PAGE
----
The Senate Finance Committee agreed yesterday to reduce the "marriage penalty" on couples with two incomes, and voted to let employes put money aside in tax-sheltered Individual Retirement Accounts even if they are covered by pension plans where they work.
In all, nine assorted tax cuts were approved yesterday as the Republican-controlled Finance Committee neared completion of its work on a three-year bill that would cut personal and business taxes nearly $40 billion in fiscal 1982 and more than $240 billion in the following two years.
The committee approved new tax subsidies for research and development investments by business, tax cuts for Americans working abroad and tax credits for investments in used property and rehabilitated buildings.
An effort by Sen. Bill Bradley (D-N.J.) and a few liberal colleagues to change the Reagan administration's formula that the committee has also approved for across-the-board tax rate cuts for individual to tilt them more toward those earning less that $50,000 a year was easily rebuffed by committee Chairman Robert J. Dole (R-Kan).
"Let's give the president an opportunity to see if his plan will work," Dole told Bradley. "This is a tax program, not an [income] redistribution program."
But yesterday's steps forward on the Senate side were matched by a step back in the Democratic House, where feuding intensified between Treasury Secretary Donald T. Regan and Chairman Dan Rostenkowski (D-Ill.) of the Ways and Means Committee.
Rostenkowski sent Regan an acerbic letter denying that he and the majority Democrats on the committee were stalling on the tax bill, a charge Regan made on Monday in a speech to an American Stock Exchange symposium.
"The president's demand for a tax bill on his desk by Aug. 1 is high political theater at best. With business tax cuts, alone amounting to more than half a trillion dollars this decade, I believe that prudence -- rather than a media horse race -- would better serve the nation's taxpayers," Rostenkowski said.
Saying that he expects to have a tax bill through the House in July, he added, "I hope over time you will learn the details of the process by which we must all work."
The Ways and Means Committee -- chastised by Regan for working "three-hour days" -- took no action yesterday, but its members indicated that they are prepared to support the new kind of savings certificate approved by the Senate Finance Committee on Monday as a crutch for hard-hit-savings and loan institutions and the housing industry.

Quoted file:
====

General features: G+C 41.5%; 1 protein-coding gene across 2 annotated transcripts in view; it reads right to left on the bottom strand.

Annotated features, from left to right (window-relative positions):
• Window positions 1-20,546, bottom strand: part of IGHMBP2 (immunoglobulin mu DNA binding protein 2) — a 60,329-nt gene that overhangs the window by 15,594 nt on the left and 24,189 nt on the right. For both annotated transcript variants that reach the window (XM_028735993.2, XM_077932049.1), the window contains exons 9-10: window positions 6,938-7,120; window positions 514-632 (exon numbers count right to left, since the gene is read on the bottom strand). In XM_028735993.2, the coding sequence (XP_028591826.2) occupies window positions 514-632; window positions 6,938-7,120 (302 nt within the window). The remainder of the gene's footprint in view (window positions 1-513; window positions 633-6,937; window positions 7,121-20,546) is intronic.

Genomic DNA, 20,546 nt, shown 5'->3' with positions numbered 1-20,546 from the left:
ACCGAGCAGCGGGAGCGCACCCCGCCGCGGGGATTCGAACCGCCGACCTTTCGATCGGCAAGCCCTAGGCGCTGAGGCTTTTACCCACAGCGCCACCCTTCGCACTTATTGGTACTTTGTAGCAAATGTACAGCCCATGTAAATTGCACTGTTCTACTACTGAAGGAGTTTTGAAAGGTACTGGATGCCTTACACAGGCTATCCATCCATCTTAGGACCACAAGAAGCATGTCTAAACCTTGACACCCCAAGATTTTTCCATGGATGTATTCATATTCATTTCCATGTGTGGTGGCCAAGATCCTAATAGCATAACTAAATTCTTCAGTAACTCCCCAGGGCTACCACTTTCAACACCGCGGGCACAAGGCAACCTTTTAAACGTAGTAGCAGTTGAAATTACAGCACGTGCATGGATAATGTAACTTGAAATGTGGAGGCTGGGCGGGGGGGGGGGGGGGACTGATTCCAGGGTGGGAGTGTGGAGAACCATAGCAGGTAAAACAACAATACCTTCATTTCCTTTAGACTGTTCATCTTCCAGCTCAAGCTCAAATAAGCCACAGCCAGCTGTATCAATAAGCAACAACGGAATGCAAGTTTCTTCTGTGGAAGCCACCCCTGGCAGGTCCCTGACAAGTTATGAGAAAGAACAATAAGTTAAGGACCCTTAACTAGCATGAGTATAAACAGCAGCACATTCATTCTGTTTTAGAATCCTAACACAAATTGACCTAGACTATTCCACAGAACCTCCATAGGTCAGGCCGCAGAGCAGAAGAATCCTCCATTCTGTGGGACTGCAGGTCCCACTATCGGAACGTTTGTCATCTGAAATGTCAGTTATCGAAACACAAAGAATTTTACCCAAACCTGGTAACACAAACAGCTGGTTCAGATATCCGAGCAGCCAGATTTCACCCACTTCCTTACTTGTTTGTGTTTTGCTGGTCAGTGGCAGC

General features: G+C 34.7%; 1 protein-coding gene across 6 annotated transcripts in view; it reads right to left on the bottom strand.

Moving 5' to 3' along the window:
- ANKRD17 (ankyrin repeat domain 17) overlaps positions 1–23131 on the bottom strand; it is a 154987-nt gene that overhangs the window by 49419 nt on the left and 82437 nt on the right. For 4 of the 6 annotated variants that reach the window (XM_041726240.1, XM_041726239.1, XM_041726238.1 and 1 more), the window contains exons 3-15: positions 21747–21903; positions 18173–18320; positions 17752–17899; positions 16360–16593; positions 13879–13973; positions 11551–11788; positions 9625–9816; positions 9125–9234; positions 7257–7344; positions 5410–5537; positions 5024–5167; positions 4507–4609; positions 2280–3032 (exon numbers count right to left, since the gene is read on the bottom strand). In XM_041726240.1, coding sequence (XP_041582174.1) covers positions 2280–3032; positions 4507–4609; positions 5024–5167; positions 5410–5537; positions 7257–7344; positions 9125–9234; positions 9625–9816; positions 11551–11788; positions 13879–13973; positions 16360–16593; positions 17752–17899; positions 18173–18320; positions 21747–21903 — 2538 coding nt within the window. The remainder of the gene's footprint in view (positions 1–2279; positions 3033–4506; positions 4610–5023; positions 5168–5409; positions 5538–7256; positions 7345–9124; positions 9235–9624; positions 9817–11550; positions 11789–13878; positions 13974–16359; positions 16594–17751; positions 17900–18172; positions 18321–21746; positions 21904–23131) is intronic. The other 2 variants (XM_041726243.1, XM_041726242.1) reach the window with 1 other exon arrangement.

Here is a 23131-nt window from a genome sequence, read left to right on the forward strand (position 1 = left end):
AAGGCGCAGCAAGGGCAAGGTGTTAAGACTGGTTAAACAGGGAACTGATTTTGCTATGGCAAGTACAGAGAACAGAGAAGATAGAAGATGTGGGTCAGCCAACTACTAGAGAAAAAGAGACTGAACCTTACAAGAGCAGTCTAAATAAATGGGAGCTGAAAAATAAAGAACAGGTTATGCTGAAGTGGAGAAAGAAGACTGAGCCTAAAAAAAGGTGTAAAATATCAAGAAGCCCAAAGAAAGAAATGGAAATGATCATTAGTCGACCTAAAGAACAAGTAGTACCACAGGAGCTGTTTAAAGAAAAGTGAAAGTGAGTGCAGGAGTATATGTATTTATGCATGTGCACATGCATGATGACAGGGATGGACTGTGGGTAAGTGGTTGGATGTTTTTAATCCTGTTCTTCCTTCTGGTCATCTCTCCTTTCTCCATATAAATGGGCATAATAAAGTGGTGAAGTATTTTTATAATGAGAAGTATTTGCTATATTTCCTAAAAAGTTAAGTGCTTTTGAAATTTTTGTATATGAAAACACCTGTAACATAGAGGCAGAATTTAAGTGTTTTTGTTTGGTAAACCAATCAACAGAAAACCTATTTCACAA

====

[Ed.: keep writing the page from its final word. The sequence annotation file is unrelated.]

The Senate measure, opposed by the administration, would create savings certificates paying 70 percent of the interest rate on one-year Treasury bills.A single taxpayer could receive up to $1,000 in a tax-free interest from the certificates in a year, and couples filing a joint return up to $2,000.
Backers of the certificate plan say it would provide a critical flow of savings into thrift institutions, several hundred of which are close to bankruptcy because they can't match the interest rates offered by banks and the money market.
On Monday, the Finance Committee's Republican majority defeated Democratic attempts to earmark the certificates for savings and loan institutions rather than banks, many of which are enjoying record profits.
Yesterday, Senate Democrats tried to regain the initiative with a caucus resolution calling on the administration to recognize the critical plight of the thrift institutions.
There is no argument in Congress about reducing the "marriage penalty" in present tax law that generally imposes a higher tax on a married couple with two incomes than the two would face if single and earning the same amounts.
The Senate committee's change would permit the spouse with the lower earned income to take a special deduction on the couple's joint return, of 5 percent to a maximum of $1,500 in 1982 and 10 percent to a maximum of $3,000 thereafter.
The proposal would wipe out about half of the current marriage penalty at a cost to the Treasury of $7 billion a year.
In broadening the rules for IRAs, the committee voted to permit participants in company-sponsored retirement plans to make tax-free investments of up to $1,000 in their own individual retirement funds.
The committee also voted an increase, from $5,500 to $2,000, in the top limit on tax-free IRA investments by employes not participating in company-sponsored pension plans.
In a related change, the committee agreed to raise the maximum tax-deductible contribution that self-employed taxpayers can make to retirement plans, from the current $7,500 to $15,000.
To encourage U.S. companies to employ more Americans abroad, the committee voted to make as much as $75,000 of foreign-earned income tax free each year. The committee also agreed to reduce taxes on stock options granted by companies to attract key executives.